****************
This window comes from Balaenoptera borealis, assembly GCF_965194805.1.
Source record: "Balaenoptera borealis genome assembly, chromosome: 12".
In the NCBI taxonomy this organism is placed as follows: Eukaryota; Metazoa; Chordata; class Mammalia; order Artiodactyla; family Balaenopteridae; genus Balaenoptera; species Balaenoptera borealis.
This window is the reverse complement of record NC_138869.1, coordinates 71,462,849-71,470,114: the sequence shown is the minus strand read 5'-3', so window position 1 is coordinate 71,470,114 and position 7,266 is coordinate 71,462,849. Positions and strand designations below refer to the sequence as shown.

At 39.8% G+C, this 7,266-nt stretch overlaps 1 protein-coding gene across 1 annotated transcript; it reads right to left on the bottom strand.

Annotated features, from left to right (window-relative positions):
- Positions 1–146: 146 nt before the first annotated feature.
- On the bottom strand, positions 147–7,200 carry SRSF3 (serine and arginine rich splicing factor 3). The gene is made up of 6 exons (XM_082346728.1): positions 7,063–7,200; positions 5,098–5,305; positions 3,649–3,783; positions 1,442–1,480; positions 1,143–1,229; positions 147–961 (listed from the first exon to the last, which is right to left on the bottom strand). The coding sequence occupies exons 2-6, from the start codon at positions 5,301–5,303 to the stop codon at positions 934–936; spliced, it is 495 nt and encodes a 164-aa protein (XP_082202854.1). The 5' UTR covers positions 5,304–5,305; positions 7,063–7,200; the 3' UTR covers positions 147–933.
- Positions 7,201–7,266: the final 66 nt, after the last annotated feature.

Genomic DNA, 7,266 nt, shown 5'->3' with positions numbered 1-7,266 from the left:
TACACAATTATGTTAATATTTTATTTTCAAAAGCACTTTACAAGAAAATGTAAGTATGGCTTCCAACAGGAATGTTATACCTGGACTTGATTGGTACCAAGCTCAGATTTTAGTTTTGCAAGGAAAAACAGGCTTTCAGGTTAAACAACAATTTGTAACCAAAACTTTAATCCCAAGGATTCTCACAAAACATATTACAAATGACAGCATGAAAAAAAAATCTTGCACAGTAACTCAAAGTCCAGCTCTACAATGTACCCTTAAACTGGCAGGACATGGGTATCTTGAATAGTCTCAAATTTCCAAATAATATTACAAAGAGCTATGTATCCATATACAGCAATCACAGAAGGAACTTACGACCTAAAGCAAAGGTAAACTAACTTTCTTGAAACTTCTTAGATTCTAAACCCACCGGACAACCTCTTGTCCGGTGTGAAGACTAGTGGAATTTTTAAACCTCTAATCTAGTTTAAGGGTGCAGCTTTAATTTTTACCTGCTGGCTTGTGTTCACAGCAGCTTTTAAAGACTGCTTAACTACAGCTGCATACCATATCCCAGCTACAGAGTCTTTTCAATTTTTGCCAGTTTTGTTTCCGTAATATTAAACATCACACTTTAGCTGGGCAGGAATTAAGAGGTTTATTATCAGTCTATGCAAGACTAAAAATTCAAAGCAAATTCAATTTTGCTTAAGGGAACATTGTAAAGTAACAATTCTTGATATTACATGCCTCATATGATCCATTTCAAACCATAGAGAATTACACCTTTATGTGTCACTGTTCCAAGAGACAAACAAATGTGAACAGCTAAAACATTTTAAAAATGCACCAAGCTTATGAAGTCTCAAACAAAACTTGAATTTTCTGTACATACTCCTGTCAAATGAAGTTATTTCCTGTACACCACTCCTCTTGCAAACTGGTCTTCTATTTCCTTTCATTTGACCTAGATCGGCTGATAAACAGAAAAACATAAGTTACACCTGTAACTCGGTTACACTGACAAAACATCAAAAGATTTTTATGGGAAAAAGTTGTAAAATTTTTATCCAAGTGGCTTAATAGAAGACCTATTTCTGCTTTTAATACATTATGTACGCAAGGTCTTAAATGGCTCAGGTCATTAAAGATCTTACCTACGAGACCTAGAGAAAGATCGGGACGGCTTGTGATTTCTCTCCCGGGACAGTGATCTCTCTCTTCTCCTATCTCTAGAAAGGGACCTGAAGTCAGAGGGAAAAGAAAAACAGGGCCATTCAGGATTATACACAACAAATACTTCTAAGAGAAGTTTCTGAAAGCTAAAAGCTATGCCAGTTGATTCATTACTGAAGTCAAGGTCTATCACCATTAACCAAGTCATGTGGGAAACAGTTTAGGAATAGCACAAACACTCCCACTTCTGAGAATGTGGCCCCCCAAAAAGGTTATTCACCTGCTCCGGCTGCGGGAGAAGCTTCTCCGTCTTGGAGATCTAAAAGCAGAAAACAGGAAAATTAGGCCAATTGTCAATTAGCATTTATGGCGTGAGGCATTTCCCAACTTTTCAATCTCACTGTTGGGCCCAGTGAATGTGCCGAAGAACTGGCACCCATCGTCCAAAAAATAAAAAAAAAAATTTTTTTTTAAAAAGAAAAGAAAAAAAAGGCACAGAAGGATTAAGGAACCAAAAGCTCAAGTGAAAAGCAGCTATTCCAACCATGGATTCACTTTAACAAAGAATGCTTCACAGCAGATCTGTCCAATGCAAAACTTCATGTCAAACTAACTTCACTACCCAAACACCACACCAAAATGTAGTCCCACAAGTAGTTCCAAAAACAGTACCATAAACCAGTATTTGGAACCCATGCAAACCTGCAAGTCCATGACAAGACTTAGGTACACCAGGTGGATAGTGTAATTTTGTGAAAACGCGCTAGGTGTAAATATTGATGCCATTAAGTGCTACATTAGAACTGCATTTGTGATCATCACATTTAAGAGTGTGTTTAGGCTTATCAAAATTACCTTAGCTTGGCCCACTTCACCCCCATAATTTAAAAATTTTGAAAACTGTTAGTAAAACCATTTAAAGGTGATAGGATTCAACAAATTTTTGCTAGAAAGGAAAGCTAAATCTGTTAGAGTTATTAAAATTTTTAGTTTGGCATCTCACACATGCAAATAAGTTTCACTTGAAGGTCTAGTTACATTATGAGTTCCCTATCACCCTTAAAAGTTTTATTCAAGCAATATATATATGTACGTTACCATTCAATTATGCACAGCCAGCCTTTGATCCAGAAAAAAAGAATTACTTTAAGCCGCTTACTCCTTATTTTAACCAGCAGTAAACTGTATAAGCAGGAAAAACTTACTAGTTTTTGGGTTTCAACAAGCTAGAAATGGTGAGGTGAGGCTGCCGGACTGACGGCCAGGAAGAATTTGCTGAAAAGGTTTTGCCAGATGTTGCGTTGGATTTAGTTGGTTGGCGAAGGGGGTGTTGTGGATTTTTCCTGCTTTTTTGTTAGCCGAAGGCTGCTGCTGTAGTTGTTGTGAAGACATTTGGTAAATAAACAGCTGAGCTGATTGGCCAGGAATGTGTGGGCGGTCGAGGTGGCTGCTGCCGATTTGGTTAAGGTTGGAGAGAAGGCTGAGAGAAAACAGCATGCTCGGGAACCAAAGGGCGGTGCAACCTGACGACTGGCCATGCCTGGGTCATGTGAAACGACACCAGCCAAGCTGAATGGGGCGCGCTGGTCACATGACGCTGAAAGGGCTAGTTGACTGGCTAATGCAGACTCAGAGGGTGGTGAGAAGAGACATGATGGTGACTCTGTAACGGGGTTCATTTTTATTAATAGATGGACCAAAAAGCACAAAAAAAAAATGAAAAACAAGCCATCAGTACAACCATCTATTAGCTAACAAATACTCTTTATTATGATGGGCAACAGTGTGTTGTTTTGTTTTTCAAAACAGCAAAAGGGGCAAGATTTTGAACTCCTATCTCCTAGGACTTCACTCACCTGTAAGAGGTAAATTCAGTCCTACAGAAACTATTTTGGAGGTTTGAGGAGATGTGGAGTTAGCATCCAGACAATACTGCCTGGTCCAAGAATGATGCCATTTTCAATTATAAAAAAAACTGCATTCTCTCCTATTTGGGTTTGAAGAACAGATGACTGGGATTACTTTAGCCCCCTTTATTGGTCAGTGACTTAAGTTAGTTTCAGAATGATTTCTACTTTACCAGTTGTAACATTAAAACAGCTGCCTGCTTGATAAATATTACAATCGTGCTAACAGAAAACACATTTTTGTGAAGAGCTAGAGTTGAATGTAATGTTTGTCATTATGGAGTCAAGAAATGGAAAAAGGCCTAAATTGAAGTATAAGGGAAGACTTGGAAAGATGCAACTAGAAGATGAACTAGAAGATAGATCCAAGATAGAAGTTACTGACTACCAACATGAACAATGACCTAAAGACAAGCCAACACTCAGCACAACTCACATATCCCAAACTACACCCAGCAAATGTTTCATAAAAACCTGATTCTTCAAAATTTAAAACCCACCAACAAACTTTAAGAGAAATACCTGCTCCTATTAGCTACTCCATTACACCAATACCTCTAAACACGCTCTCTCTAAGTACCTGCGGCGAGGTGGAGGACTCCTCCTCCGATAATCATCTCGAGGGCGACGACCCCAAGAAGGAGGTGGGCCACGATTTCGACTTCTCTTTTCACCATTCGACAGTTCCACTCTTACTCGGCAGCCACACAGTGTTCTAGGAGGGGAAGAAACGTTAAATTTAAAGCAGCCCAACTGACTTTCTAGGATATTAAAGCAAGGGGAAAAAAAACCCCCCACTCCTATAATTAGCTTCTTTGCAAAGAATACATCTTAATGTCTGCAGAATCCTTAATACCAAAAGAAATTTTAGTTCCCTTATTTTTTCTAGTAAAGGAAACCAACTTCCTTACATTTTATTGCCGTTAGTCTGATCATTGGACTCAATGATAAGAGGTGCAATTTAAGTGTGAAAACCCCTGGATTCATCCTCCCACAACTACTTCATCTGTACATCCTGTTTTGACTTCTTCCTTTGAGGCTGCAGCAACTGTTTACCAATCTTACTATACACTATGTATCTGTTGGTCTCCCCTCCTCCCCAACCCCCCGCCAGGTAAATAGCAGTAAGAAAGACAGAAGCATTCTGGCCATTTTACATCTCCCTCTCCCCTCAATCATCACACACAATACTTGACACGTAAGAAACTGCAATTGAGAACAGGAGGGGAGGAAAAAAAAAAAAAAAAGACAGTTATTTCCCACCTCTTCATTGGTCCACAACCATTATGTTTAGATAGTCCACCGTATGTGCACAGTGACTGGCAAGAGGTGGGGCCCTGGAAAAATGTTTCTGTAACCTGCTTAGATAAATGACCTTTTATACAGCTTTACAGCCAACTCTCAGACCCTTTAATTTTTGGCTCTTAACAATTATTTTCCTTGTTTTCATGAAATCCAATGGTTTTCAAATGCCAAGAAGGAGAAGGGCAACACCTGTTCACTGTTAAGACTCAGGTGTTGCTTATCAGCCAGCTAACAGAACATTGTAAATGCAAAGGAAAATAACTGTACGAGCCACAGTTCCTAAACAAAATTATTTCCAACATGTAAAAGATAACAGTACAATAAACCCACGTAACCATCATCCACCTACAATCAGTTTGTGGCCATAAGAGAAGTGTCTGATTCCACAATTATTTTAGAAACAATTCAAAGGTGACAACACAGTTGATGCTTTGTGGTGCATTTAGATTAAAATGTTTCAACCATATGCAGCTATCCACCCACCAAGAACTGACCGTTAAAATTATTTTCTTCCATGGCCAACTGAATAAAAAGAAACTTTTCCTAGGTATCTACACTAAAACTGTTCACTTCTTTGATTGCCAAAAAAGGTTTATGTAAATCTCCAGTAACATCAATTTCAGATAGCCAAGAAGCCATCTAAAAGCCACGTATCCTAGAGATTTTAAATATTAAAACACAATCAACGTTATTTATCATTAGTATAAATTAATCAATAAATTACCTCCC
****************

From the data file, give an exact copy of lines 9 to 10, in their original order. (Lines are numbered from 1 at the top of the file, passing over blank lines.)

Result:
- Positions 7,201–7,266: the final 66 nt, after the last annotated feature.

Genomic DNA, 7,266 nt, shown 5'->3' with positions numbered 1-7,266 from the left: